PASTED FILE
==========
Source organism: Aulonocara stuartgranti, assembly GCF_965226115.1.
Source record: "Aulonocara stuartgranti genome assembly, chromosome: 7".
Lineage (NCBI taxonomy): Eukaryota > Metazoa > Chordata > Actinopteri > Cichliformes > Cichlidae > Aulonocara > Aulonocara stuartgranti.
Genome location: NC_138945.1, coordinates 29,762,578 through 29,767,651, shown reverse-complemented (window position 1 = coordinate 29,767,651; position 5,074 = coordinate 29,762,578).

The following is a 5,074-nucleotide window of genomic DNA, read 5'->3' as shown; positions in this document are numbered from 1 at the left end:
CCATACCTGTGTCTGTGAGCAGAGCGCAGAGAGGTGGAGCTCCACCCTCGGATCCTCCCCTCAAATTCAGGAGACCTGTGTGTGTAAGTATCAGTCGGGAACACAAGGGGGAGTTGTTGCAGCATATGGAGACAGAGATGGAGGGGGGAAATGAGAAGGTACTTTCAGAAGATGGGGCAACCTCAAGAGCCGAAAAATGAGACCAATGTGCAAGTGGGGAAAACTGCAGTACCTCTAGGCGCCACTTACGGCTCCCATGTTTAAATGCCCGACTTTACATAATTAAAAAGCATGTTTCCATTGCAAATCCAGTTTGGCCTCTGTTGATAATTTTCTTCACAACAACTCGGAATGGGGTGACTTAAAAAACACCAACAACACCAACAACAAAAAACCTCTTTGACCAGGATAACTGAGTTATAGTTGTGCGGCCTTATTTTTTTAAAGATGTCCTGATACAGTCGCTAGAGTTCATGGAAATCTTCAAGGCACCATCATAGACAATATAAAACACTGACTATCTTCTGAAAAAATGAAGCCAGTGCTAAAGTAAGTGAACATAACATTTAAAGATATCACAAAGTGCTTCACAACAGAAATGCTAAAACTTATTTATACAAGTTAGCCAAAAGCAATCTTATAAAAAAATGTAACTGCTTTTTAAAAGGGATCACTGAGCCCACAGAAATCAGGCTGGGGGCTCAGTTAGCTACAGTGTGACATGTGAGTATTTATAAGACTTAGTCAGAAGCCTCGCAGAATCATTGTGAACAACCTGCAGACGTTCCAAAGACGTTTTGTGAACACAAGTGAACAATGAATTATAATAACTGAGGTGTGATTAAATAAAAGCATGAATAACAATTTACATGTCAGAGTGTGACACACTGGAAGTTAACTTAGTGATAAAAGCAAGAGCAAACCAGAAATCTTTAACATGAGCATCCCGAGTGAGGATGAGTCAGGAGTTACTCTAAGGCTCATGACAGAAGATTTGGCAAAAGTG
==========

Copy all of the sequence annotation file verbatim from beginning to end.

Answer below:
Source organism: Aulonocara stuartgranti, assembly GCF_965226115.1.
Source record: "Aulonocara stuartgranti genome assembly, chromosome: 7".
Lineage (NCBI taxonomy): Eukaryota > Metazoa > Chordata > Actinopteri > Cichliformes > Cichlidae > Aulonocara > Aulonocara stuartgranti.
Genome location: NC_138945.1, coordinates 29,762,578 through 29,767,651, shown reverse-complemented (window position 1 = coordinate 29,767,651; position 5,074 = coordinate 29,762,578).

The following is a 5,074-nucleotide window of genomic DNA, read 5'->3' as shown; positions in this document are numbered from 1 at the left end:
CCATACCTGTGTCTGTGAGCAGAGCGCAGAGAGGTGGAGCTCCACCCTCGGATCCTCCCCTCAAATTCAGGAGACCTGTGTGTGTAAGTATCAGTCGGGAACACAAGGGGGAGTTGTTGCAGCATATGGAGACAGAGATGGAGGGGGGAAATGAGAAGGTACTTTCAGAAGATGGGGCAACCTCAAGAGCCGAAAAATGAGACCAATGTGCAAGTGGGGAAAACTGCAGTACCTCTAGGCGCCACTTACGGCTCCCATGTTTAAATGCCCGACTTTACATAATTAAAAAGCATGTTTCCATTGCAAATCCAGTTTGGCCTCTGTTGATAATTTTCTTCACAACAACTCGGAATGGGGTGACTTAAAAAACACCAACAACACCAACAACAAAAAACCTCTTTGACCAGGATAACTGAGTTATAGTTGTGCGGCCTTATTTTTTTAAAGATGTCCTGATACAGTCGCTAGAGTTCATGGAAATCTTCAAGGCACCATCATAGACAATATAAAACACTGACTATCTTCTGAAAAAATGAAGCCAGTGCTAAAGTAAGTGAACATAACATTTAAAGATATCACAAAGTGCTTCACAACAGAAATGCTAAAACTTATTTATACAAGTTAGCCAAAAGCAATCTTATAAAAAAATGTAACTGCTTTTTAAAAGGGATCACTGAGCCCACAGAAATCAGGCTGGGGGCTCAGTTAGCTACAGTGTGACATGTGAGTATTTATAAGACTTAGTCAGAAGCCTCGCAGAATCATTGTGAACAACCTGCAGACGTTCCAAAGACGTTTTGTGAACACAAGTGAACAATGAATTATAATAACTGAGGTGTGATTAAATAAAAGCATGAATAACAATTTACATGTCAGAGTGTGACACACTGGAAGTTAACTTAGTGATAAAAGCAAGAGCAAACCAGAAATCTTTAACATGAGCATCCCGAGTGAGGATGAGTCAGGAGTTACTCTAAGGCTCATGACAGAAGATTTGGCAAAAGTG